Hacking the Networked Society.
Abstract: The dynamic between free-software and open-source is often misunderstood by social and political theorists. As a consequence it is also under-theorised within socio-political theory. In this paper, I show how philosophies of free/libre, open-source and commons regimes have engendered new forms of socio-political consumption and new political economies of meaning. My emphasis on the interplay between the local and the global/structure and agency, shows new ways of ‘thinking’ the cosmopolitan, sedimented in the interconnected networks of the technical age. My thesis is concerned with our present moment of opportunity. I believe that positive possibilities for politics and political economy are presented in the philosophies of free/libre, open-source and commons regimes. In this paper I will demonstrate the contribution of these new socio-political categories and the new politics that is being ‘made public’ beca__use of free/libre hacking.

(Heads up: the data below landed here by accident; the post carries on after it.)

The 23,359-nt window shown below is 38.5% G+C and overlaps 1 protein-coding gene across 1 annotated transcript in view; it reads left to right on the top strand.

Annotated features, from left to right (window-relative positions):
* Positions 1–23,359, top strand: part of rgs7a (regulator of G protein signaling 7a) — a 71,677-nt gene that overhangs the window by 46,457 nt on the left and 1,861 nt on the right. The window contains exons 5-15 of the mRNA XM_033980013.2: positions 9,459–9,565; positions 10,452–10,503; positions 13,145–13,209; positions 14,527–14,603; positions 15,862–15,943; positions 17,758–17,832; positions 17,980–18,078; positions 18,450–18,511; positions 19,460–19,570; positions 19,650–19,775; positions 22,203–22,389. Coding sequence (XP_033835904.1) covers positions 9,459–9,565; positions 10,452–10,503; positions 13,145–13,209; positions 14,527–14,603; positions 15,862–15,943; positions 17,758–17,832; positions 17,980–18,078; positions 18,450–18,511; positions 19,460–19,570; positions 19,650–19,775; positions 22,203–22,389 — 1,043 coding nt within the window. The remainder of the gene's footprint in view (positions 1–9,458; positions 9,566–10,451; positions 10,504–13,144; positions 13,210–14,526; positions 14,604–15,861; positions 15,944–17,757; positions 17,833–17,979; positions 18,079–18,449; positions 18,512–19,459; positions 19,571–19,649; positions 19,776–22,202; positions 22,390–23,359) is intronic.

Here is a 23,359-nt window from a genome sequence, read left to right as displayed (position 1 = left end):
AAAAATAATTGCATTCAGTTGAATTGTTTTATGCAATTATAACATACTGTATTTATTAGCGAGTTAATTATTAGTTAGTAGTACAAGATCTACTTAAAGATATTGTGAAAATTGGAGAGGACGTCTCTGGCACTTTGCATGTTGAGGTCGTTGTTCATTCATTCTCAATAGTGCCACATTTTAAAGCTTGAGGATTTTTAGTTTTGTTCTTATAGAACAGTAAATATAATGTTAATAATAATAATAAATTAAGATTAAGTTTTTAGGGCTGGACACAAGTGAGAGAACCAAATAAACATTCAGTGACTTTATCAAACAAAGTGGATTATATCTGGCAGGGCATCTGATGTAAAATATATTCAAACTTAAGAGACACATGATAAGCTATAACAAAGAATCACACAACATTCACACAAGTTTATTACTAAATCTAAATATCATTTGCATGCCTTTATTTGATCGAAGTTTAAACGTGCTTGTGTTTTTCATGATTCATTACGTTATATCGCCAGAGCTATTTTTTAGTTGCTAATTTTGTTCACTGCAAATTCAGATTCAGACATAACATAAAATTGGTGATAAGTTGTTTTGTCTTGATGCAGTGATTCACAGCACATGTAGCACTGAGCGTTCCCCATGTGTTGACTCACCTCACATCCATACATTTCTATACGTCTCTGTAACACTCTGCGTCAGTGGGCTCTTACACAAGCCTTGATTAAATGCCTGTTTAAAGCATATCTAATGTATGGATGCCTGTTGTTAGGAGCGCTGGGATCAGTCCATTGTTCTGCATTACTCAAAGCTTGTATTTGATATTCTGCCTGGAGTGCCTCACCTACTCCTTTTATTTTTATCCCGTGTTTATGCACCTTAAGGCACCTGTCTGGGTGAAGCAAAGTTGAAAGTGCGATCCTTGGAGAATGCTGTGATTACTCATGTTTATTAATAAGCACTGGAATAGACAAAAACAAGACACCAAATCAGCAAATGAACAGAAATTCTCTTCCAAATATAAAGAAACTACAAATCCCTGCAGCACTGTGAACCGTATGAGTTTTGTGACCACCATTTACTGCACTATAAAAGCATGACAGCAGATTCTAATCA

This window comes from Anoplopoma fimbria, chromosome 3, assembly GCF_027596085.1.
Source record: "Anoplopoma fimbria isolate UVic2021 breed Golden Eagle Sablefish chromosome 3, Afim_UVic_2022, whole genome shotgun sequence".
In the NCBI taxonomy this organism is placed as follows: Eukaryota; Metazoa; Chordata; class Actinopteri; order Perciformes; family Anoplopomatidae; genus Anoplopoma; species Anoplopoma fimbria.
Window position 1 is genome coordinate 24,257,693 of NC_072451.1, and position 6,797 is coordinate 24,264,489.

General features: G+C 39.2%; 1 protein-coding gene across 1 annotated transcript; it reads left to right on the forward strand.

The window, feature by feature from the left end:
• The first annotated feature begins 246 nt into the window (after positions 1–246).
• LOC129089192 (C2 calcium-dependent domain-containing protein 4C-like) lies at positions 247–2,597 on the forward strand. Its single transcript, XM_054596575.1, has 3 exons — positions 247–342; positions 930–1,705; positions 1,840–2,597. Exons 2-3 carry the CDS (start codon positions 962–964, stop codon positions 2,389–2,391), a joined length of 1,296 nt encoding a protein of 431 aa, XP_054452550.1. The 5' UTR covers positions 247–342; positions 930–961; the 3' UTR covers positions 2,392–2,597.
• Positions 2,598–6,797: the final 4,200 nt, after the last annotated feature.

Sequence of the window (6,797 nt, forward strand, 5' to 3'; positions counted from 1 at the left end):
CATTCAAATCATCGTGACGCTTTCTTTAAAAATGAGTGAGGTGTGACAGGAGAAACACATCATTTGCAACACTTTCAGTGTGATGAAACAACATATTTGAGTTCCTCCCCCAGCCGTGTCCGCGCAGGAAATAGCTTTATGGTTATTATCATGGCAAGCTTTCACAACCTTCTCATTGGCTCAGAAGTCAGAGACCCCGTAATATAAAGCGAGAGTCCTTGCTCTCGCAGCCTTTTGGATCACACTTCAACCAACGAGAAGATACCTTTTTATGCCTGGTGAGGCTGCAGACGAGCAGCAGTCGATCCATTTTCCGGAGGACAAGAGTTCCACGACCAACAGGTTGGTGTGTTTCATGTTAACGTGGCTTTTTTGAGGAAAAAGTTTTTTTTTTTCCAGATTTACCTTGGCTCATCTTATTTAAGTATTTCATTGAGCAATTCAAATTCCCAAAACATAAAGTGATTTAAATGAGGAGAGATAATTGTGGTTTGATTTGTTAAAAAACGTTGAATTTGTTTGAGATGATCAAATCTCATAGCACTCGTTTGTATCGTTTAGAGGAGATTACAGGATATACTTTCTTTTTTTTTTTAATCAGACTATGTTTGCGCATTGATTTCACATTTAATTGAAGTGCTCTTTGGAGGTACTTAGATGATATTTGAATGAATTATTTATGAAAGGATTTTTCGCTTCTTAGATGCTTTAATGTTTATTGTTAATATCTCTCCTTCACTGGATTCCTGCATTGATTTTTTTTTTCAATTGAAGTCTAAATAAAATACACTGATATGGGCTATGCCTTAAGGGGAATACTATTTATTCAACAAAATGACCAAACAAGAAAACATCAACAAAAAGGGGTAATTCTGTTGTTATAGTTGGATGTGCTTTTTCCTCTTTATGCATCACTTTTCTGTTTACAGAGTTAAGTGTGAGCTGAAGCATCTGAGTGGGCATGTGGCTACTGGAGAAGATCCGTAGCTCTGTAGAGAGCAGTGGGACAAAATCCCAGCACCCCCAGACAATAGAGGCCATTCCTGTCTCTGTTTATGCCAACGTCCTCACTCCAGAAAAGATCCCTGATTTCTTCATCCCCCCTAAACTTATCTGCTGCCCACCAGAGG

I am going to continue my research and writing in this area over the coming year. I’m particularly interested in exploring free/libre and peer production, Schumacher’s Small Is Beautiful economics and Benkler and Nissenbaum’s notion of virtue in free/libre (see Commons-Based Peer Production and Virtue).